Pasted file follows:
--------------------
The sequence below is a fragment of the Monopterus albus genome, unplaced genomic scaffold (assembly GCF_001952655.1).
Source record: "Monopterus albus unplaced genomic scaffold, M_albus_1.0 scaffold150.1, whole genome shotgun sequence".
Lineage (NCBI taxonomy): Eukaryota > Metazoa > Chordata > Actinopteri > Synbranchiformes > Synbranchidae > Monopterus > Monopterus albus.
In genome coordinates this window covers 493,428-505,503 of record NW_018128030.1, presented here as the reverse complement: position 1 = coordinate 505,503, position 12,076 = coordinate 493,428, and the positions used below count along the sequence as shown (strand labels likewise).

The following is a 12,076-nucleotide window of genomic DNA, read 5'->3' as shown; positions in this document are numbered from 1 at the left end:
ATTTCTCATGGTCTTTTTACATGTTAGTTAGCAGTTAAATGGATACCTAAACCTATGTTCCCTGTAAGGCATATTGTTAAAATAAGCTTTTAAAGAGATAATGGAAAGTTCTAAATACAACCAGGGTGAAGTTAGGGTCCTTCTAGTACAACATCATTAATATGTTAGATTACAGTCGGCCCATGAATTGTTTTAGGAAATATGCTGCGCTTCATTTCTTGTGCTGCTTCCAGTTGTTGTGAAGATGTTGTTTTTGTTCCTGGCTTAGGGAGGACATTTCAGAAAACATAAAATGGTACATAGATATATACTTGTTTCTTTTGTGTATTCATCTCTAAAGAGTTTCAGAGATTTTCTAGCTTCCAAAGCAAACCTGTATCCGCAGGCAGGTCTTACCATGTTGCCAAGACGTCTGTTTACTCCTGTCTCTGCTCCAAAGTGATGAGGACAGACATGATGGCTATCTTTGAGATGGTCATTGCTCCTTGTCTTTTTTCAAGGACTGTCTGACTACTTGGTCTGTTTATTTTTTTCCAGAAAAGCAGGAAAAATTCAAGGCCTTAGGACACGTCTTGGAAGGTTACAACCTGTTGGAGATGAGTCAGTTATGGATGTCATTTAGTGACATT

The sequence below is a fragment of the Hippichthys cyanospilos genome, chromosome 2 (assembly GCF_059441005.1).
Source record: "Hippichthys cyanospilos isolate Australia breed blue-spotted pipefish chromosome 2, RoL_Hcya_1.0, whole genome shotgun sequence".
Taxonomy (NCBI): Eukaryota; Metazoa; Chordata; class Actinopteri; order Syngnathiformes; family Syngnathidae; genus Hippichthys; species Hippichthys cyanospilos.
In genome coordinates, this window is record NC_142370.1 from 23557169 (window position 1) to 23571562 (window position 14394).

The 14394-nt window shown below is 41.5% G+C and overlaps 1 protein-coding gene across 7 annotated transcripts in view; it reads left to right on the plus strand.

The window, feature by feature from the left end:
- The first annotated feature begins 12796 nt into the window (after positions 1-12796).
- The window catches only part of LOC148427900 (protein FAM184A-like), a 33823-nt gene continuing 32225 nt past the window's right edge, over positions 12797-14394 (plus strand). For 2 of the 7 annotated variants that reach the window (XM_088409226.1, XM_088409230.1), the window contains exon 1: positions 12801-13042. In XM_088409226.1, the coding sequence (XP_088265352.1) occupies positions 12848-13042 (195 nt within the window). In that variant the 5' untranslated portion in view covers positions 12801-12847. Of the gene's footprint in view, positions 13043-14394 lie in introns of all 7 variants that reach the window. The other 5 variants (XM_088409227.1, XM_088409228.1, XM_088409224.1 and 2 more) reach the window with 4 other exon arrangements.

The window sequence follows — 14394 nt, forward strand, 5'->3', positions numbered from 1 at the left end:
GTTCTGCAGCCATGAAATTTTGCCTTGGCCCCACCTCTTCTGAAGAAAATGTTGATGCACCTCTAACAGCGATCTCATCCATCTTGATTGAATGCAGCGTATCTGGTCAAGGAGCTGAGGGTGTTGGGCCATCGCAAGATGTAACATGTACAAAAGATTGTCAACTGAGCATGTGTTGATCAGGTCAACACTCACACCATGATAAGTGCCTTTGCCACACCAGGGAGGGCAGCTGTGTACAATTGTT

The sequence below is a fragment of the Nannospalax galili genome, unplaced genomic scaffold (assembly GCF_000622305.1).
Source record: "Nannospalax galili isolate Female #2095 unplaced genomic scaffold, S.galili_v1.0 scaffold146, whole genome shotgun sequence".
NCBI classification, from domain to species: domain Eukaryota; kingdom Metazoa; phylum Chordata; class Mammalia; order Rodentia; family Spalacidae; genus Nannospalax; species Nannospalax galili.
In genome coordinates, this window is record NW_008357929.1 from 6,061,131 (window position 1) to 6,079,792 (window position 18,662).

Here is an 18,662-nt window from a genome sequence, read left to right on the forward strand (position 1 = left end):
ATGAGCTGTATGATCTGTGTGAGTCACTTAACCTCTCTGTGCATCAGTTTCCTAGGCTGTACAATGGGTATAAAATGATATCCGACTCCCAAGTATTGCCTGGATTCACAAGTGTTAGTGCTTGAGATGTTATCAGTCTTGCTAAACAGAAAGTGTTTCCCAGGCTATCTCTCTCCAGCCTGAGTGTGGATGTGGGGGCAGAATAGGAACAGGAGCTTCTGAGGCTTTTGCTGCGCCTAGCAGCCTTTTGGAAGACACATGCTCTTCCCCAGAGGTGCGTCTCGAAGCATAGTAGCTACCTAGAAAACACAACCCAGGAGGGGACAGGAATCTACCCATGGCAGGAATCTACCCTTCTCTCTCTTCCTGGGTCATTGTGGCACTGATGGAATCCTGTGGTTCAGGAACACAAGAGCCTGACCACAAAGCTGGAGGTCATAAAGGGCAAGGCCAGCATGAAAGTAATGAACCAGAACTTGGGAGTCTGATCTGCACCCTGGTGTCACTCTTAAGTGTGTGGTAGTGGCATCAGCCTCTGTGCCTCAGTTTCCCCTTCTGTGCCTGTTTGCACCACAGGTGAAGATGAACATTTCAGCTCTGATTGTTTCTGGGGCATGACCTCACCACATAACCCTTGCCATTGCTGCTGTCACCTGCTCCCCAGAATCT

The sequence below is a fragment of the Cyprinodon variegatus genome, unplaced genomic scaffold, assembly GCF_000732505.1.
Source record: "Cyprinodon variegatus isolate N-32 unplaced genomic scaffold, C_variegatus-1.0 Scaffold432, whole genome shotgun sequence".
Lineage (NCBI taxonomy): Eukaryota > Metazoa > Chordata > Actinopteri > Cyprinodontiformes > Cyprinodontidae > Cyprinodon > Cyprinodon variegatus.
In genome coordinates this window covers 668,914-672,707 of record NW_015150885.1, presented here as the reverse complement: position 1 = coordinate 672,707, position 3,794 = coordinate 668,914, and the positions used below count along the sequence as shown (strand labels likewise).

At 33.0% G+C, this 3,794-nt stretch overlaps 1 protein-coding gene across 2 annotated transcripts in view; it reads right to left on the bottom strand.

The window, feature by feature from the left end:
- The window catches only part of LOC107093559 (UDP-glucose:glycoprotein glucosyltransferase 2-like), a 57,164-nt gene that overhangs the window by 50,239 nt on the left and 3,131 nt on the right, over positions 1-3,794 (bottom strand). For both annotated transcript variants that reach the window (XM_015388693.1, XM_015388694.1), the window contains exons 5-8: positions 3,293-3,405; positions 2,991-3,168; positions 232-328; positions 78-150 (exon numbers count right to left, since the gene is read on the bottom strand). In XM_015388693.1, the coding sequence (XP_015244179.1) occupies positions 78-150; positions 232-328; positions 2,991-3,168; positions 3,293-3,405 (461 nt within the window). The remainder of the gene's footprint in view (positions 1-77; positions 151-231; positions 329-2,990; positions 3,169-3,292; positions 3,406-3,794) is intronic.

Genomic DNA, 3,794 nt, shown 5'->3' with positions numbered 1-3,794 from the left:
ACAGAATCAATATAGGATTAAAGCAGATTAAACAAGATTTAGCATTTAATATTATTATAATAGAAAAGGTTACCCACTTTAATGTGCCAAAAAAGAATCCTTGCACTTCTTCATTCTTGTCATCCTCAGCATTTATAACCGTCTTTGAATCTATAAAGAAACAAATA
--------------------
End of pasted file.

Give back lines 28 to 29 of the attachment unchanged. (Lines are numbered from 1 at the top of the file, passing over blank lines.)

The window, feature by feature from the left end:
- The window catches only part of LOC107093559 (UDP-glucose:glycoprotein glucosyltransferase 2-like), a 57,164-nt gene that overhangs the window by 50,239 nt on the left and 3,131 nt on the right, over positions 1-3,794 (bottom strand). For both annotated transcript variants that reach the window (XM_015388693.1, XM_015388694.1), the window contains exons 5-8: positions 3,293-3,405; positions 2,991-3,168; positions 232-328; positions 78-150 (exon numbers count right to left, since the gene is read on the bottom strand). In XM_015388693.1, the coding sequence (XP_015244179.1) occupies positions 78-150; positions 232-328; positions 2,991-3,168; positions 3,293-3,405 (461 nt within the window). The remainder of the gene's footprint in view (positions 1-77; positions 151-231; positions 329-2,990; positions 3,169-3,292; positions 3,406-3,794) is intronic.